Friday, December 13, 2013

IRS Gives Limited Pension Nondiscrimination Relief

Just 10 days ago, I wrote about the request to the IRS and Treasury from Senators Portman and Cardin to provide pension nondiscrimination testing relief to sponsors who have soft frozen their defined benefit (DB) plans. In Notice 2014-5, the IRS has done that, albeit on a temporary basis.

For background, a DB plan is soft frozen typically when a grandfathered group of participants are allowed to continue accruing benefits, but no new entrants are allowed into the plan. From a testing standpoint under Code Sections 401(a)(4) and 410(b), the plan will typically pass in the early years as the group benefiting under the plan will look a lot like the group that was benefiting immediately before the soft freeze. Eventually, however, as turnover tends to be higher among nonhighly compensated employees (NHCEs) than among highly compensated employees (HCEs) and because more participants will 'graduate' from NHCE status to HCE status than conversely, testing results get worse.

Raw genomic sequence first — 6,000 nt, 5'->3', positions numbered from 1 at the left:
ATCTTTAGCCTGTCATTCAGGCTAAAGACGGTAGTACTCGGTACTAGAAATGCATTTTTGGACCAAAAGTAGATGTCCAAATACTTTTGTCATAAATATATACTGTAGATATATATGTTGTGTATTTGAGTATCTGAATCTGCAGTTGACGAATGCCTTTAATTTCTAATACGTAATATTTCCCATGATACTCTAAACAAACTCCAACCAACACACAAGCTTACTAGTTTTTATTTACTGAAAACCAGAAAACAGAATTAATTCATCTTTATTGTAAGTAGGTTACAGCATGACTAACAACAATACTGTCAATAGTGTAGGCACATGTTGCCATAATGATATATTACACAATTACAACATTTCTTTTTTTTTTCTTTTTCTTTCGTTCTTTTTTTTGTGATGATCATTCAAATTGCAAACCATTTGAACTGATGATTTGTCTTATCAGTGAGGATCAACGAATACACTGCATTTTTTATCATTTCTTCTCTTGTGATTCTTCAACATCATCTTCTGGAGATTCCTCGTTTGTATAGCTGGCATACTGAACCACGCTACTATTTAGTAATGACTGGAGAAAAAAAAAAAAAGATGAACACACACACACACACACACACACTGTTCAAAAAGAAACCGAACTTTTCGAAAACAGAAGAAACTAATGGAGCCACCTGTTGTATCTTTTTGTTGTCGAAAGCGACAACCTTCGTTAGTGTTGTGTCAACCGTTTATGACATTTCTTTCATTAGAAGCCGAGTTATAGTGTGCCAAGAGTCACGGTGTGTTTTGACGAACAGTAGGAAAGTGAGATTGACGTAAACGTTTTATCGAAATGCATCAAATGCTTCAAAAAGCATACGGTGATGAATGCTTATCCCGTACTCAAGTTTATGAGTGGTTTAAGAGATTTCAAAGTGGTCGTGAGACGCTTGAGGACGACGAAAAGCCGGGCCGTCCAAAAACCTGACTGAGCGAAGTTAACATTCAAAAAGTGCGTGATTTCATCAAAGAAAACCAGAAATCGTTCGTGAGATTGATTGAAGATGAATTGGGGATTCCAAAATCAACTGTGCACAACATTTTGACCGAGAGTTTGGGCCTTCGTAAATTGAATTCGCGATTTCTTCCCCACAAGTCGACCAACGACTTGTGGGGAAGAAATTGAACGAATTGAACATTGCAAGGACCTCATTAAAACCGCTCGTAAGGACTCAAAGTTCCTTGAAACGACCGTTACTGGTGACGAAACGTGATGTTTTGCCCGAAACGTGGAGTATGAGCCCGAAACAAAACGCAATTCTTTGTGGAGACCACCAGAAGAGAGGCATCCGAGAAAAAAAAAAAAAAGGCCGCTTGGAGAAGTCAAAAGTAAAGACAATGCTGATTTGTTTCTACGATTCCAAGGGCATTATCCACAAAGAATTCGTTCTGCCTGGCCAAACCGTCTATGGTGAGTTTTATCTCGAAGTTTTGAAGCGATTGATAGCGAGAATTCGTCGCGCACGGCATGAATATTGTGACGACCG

The typical alternative then is to aggregate the soft frozen DB plan with one or more DC plans for testing purposes. The aggregated plan is then referred to as a DB/DC plan, a name that does not quite roll off the tongue, but is descriptive nonetheless. DB/DC plans may be tested on a benefits basis (usually will pass) or on a contributions basis (usually will fail), but in order to be tested on a benefits basis, the DB/DC plan must jump through one of a number of hoops. Without going into detail, this is usually easy in the early years and gets more and more difficult with each passing year. Add to that that the DC plan being aggregated with the DB plan cannot be a plan subject to Code Section 401(k) or 401(m) (or a part of a larger plan subject to one of those sections) or be an ESOP and the process gets a little bit more difficult to deal with.

According to the Notice, if a sponsor soft froze its DB plan before December 13, 2013 and its DB/DC plan met one of the requirements to be cross-tested on a benefits basis for the 2013 plan year, then for any plan year that begins before 2016, the sponsor generally may continue to test this DB/DC plan on a benefits basis. In the meantime, IRS has requested comments on this notice and will continue to evaluate how such situations should be handled.

This relief is only short-term in nature and there are many situations that will not be helped by this relief, but if you are one of the lucky sponsors, this may give you the help you were looking for.

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